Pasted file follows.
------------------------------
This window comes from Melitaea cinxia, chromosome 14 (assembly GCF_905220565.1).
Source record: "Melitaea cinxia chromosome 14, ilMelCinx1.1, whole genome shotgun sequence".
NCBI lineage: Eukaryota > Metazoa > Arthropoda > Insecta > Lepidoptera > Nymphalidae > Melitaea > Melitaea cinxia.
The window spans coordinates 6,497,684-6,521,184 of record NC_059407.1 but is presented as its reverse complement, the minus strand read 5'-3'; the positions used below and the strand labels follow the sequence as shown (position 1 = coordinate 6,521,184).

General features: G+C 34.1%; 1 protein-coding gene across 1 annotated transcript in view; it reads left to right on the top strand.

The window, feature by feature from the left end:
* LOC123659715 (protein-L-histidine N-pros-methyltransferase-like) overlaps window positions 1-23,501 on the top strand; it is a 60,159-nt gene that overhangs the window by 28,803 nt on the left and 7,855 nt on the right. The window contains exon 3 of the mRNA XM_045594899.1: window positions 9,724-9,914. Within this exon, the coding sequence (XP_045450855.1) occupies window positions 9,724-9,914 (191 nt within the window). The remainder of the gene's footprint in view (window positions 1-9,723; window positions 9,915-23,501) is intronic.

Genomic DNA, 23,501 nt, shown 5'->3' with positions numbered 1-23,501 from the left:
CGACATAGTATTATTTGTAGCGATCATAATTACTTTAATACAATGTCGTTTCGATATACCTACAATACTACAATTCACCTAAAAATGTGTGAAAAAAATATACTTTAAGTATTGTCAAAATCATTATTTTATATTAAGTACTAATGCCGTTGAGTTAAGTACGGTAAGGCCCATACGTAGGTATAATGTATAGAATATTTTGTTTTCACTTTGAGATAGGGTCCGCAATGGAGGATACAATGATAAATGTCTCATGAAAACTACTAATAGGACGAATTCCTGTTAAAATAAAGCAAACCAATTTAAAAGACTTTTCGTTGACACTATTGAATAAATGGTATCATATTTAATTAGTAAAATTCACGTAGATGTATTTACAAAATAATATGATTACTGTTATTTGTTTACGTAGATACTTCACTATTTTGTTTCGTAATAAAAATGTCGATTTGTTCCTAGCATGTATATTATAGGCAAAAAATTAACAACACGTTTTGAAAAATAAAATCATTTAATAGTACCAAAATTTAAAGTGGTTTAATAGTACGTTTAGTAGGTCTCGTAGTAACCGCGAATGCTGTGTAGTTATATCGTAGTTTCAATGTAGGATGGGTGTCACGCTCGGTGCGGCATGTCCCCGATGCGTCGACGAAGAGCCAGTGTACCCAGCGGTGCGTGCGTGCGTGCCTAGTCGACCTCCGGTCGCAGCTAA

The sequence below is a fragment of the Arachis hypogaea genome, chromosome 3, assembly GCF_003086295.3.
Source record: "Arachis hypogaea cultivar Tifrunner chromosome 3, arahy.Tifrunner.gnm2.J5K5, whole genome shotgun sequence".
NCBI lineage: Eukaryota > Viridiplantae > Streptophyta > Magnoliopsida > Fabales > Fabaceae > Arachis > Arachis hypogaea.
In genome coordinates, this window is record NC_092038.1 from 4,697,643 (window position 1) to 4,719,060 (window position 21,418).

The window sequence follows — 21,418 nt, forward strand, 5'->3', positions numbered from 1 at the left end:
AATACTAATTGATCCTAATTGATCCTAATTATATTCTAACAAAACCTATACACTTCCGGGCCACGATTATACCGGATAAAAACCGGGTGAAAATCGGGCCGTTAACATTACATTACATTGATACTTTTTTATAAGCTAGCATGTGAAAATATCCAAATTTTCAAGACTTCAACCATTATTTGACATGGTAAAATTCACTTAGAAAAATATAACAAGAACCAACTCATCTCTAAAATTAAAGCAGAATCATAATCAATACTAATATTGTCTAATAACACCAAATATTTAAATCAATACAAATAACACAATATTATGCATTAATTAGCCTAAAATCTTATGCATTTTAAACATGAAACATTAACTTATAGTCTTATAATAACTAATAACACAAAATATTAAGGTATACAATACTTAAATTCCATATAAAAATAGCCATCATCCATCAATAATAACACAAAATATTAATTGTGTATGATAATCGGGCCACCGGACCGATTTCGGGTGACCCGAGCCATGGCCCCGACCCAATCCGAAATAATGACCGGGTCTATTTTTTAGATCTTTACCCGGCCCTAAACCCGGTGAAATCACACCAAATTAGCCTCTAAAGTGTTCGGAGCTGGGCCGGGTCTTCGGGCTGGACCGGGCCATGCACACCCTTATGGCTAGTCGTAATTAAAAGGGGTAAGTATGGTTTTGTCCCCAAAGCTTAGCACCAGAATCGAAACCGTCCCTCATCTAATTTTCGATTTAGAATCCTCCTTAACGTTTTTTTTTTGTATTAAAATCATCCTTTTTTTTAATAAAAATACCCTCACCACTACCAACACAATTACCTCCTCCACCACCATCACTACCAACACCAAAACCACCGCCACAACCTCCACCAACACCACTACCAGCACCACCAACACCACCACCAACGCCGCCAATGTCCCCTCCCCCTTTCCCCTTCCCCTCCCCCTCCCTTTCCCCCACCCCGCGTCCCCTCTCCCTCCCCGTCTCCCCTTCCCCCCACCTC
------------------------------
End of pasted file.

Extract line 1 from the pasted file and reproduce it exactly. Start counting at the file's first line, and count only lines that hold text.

This window comes from Melitaea cinxia, chromosome 14 (assembly GCF_905220565.1).